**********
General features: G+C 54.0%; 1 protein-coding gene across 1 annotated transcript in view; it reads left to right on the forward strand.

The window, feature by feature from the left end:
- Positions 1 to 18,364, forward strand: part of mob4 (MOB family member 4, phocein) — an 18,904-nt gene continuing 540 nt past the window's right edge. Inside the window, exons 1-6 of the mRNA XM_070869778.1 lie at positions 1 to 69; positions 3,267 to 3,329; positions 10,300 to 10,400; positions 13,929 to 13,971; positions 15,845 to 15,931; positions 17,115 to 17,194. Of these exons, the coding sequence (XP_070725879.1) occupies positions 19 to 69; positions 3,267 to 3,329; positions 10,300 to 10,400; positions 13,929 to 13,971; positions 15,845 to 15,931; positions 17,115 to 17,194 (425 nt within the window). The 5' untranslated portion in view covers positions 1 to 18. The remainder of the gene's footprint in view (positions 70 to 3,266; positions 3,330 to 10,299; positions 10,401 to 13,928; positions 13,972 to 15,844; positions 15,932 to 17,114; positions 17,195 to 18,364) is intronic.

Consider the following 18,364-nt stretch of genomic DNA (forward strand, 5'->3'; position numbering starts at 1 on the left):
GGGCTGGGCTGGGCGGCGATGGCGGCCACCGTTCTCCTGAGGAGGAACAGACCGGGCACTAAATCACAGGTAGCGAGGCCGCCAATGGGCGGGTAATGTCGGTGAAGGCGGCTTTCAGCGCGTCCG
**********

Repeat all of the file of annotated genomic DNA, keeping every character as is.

General features: G+C 54.0%; 1 protein-coding gene across 1 annotated transcript in view; it reads left to right on the forward strand.

The window, feature by feature from the left end:
- Positions 1 to 18,364, forward strand: part of mob4 (MOB family member 4, phocein) — an 18,904-nt gene continuing 540 nt past the window's right edge. Inside the window, exons 1-6 of the mRNA XM_070869778.1 lie at positions 1 to 69; positions 3,267 to 3,329; positions 10,300 to 10,400; positions 13,929 to 13,971; positions 15,845 to 15,931; positions 17,115 to 17,194. Of these exons, the coding sequence (XP_070725879.1) occupies positions 19 to 69; positions 3,267 to 3,329; positions 10,300 to 10,400; positions 13,929 to 13,971; positions 15,845 to 15,931; positions 17,115 to 17,194 (425 nt within the window). The 5' untranslated portion in view covers positions 1 to 18. The remainder of the gene's footprint in view (positions 70 to 3,266; positions 3,330 to 10,299; positions 10,401 to 13,928; positions 13,972 to 15,844; positions 15,932 to 17,114; positions 17,195 to 18,364) is intronic.

Consider the following 18,364-nt stretch of genomic DNA (forward strand, 5'->3'; position numbering starts at 1 on the left):
GGGCTGGGCTGGGCGGCGATGGCGGCCACCGTTCTCCTGAGGAGGAACAGACCGGGCACTAAATCACAGGTAGCGAGGCCGCCAATGGGCGGGTAATGTCGGTGAAGGCGGCTTTCAGCGCGTCCG